Healthcare facilities across America generate around 14 000 tons of waste per day. Up to 25% of this is made up of plastic products such as packaging. The US Healthcare Plastics Recycling Council has created a detailed guidance document to help boost recycling rates of commonly binned medical waste.
By weight, almost 5 million pounds (or 40%) of plastic scrap generated at US hospitals is sterilisation wrap. Another 25% comprises other types of flexible non-woven and film packaging, while 19% represents paper, roughly 10% are rigid plastics. Around 5% is a mix of glass, metal, and foil.
The fact is that a lot of materials are incinerated or landfilled without reason, urges the Healthcare Plastics Recycling Council. It estimates that the ‘vast majority’ of that medical plastic waste – up to 85% – is non-infectious. Overall, it is believed that 1 million tons of clean, non-infectious healthcare plastics is generated at healthcare facilities nation-wide every year.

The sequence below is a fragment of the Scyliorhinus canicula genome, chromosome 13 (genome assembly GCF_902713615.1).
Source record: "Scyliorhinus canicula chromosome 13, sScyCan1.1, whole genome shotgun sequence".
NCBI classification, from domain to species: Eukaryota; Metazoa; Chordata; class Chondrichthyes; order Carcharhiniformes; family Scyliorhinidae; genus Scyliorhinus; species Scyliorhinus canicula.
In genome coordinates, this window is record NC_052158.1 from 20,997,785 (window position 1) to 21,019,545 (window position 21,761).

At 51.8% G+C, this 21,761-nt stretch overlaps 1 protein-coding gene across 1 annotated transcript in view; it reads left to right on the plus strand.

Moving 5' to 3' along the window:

‘While the potential of this largely untapped waste stream is obvious, how to access this waste stream can be less clear,’ the council observes. In its guidance document, it shares four ‘best practice’ case studies involving; Mayo Clinic, a hospital network in Providence; Dartmouth Hitchcock Medical Center; and a partnership between Goodwill and Kaiser Permanente.
It also gives an update on its initiative HospiCycle, which is a free toolkit for hospitals looking to start or expand their plastics recycling programme. The online toolkit helps with anything from basic waste characterisation, listing recyclable plastics and different recycling processes, to finding local recycling partners. It also states how to create a material flow, how to set realistic yet ambitious goals, while providing an overview of relevant regulations.
Two dedicated plastic medical waste recycling pilots have been completed in Standford and Chicago. A complete timeline dating back to 2013 is given, with a white paper-style article on the most urgent challenges and solutions. Breaking it down, the lessons learned are;
- Keep it simple
- Behavioural change is a process
- In-house champions are critical
- Comingled materials have marginal value
- Reduce the variety and complexity of plastic materials used in healthcare
- The economics must be favourable to recyclers
- Clinical plastics recycling supports broader sustainability initiatives
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